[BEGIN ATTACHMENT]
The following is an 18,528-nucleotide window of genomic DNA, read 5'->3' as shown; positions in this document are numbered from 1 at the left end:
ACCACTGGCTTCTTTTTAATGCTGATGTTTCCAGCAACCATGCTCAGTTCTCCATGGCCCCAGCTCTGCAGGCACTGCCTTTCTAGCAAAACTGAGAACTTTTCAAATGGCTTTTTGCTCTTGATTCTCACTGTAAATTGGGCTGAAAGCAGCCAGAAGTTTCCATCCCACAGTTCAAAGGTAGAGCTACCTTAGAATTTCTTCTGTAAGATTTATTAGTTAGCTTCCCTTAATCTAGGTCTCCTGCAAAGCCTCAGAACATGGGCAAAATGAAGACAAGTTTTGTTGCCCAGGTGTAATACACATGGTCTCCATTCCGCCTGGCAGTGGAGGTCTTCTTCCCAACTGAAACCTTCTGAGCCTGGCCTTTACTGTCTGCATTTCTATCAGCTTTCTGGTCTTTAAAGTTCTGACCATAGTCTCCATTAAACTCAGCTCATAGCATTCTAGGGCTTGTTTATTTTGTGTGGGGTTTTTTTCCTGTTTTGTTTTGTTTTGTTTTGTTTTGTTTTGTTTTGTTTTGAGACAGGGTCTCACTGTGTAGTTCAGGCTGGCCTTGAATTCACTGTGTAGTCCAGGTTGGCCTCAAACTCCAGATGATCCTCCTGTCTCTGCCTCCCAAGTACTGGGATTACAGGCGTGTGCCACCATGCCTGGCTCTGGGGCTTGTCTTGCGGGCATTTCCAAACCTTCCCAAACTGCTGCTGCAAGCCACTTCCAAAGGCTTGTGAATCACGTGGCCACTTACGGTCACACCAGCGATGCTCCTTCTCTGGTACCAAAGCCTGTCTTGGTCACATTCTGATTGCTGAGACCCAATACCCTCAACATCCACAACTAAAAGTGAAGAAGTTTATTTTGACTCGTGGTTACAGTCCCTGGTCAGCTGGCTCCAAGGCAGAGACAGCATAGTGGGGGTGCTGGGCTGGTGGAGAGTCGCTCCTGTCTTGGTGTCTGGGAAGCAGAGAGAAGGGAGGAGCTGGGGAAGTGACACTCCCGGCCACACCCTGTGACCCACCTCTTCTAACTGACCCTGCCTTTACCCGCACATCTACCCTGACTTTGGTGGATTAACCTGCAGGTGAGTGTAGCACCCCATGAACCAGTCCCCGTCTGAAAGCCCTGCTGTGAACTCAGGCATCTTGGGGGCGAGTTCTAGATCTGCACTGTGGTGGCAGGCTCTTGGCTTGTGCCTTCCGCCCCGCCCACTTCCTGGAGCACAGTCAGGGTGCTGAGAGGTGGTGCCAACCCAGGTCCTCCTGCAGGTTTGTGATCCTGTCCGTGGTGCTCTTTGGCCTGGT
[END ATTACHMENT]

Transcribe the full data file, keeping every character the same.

The following is an 18,528-nucleotide window of genomic DNA, read 5'->3' as shown; positions in this document are numbered from 1 at the left end:
ACCACTGGCTTCTTTTTAATGCTGATGTTTCCAGCAACCATGCTCAGTTCTCCATGGCCCCAGCTCTGCAGGCACTGCCTTTCTAGCAAAACTGAGAACTTTTCAAATGGCTTTTTGCTCTTGATTCTCACTGTAAATTGGGCTGAAAGCAGCCAGAAGTTTCCATCCCACAGTTCAAAGGTAGAGCTACCTTAGAATTTCTTCTGTAAGATTTATTAGTTAGCTTCCCTTAATCTAGGTCTCCTGCAAAGCCTCAGAACATGGGCAAAATGAAGACAAGTTTTGTTGCCCAGGTGTAATACACATGGTCTCCATTCCGCCTGGCAGTGGAGGTCTTCTTCCCAACTGAAACCTTCTGAGCCTGGCCTTTACTGTCTGCATTTCTATCAGCTTTCTGGTCTTTAAAGTTCTGACCATAGTCTCCATTAAACTCAGCTCATAGCATTCTAGGGCTTGTTTATTTTGTGTGGGGTTTTTTTCCTGTTTTGTTTTGTTTTGTTTTGTTTTGTTTTGTTTTGTTTTGAGACAGGGTCTCACTGTGTAGTTCAGGCTGGCCTTGAATTCACTGTGTAGTCCAGGTTGGCCTCAAACTCCAGATGATCCTCCTGTCTCTGCCTCCCAAGTACTGGGATTACAGGCGTGTGCCACCATGCCTGGCTCTGGGGCTTGTCTTGCGGGCATTTCCAAACCTTCCCAAACTGCTGCTGCAAGCCACTTCCAAAGGCTTGTGAATCACGTGGCCACTTACGGTCACACCAGCGATGCTCCTTCTCTGGTACCAAAGCCTGTCTTGGTCACATTCTGATTGCTGAGACCCAATACCCTCAACATCCACAACTAAAAGTGAAGAAGTTTATTTTGACTCGTGGTTACAGTCCCTGGTCAGCTGGCTCCAAGGCAGAGACAGCATAGTGGGGGTGCTGGGCTGGTGGAGAGTCGCTCCTGTCTTGGTGTCTGGGAAGCAGAGAGAAGGGAGGAGCTGGGGAAGTGACACTCCCGGCCACACCCTGTGACCCACCTCTTCTAACTGACCCTGCCTTTACCCGCACATCTACCCTGACTTTGGTGGATTAACCTGCAGGTGAGTGTAGCACCCCATGAACCAGTCCCCGTCTGAAAGCCCTGCTGTGAACTCAGGCATCTTGGGGGCGAGTTCTAGATCTGCACTGTGGTGGCAGGCTCTTGGCTTGTGCCTTCCGCCCCGCCCACTTCCTGGAGCACAGTCAGGGTGCTGAGAGGTGGTGCCAACCCAGGTCCTCCTGCAGGTTTGTGATCCTGTCCGTGGTGCTCTTTGGCCTGGT